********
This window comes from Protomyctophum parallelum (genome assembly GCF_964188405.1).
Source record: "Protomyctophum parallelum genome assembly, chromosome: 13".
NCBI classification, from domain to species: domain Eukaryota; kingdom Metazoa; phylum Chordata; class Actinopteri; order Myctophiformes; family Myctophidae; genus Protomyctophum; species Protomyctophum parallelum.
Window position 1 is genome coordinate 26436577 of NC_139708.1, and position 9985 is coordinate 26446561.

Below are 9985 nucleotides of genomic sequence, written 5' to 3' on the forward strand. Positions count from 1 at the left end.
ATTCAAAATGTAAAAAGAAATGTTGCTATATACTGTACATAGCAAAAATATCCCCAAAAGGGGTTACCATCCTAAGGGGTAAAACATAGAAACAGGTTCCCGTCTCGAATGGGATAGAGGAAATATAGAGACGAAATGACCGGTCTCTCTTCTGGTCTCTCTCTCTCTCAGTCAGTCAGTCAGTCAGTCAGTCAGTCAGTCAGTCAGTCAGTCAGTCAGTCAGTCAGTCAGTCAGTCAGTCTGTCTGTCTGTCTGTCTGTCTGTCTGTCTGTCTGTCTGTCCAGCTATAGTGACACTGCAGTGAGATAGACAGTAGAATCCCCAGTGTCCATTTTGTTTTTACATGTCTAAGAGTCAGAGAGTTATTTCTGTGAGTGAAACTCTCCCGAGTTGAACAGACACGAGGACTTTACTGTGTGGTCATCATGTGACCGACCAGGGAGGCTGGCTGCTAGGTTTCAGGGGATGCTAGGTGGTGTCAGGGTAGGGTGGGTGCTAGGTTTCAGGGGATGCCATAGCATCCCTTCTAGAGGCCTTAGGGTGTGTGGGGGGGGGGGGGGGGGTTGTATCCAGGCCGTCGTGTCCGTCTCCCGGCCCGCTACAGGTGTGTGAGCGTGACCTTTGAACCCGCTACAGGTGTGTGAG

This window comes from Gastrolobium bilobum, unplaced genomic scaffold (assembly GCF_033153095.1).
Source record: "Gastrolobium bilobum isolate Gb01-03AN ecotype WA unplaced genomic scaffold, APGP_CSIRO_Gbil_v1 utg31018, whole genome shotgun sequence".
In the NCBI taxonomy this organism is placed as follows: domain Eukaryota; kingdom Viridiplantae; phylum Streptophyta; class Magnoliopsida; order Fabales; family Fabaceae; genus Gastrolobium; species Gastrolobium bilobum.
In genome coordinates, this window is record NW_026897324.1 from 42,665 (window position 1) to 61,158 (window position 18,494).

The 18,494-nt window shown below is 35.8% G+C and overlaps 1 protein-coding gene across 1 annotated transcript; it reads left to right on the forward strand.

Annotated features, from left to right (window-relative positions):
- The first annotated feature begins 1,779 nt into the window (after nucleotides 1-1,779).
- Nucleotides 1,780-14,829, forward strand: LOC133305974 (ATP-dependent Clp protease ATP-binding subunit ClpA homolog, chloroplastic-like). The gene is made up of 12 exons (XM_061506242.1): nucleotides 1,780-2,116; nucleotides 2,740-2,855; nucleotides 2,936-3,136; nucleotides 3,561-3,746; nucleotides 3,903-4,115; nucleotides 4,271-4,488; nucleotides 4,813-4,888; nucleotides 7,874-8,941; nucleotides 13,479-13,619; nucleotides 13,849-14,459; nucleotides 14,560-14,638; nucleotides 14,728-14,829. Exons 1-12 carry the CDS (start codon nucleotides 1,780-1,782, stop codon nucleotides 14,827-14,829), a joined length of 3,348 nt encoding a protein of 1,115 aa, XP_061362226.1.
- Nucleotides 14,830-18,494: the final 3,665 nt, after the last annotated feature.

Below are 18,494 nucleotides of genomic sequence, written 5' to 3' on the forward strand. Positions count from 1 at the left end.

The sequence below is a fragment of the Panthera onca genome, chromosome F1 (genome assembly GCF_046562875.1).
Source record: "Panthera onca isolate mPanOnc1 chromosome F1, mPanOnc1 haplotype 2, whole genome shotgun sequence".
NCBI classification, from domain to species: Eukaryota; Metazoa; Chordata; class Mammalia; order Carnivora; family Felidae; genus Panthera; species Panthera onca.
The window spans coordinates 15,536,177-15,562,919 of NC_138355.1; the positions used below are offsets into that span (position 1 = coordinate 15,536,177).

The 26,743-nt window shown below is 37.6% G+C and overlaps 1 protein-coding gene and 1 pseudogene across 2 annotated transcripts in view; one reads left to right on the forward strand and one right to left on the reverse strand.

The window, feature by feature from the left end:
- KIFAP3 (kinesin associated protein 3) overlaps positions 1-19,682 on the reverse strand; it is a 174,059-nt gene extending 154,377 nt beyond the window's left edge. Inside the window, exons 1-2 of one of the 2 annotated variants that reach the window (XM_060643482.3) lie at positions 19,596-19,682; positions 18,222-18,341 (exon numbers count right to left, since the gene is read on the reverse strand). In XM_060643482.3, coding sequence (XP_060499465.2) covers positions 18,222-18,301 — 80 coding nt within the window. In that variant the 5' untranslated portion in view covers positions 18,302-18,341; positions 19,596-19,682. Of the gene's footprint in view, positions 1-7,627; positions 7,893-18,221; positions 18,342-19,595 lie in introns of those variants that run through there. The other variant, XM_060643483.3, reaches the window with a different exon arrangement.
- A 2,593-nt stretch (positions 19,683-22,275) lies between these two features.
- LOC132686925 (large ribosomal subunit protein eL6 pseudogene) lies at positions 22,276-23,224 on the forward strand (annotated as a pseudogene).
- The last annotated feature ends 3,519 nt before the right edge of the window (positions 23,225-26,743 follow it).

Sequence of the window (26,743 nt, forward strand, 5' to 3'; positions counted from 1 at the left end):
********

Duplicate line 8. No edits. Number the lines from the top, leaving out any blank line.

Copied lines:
Source record: "Gastrolobium bilobum isolate Gb01-03AN ecotype WA unplaced genomic scaffold, APGP_CSIRO_Gbil_v1 utg31018, whole genome shotgun sequence".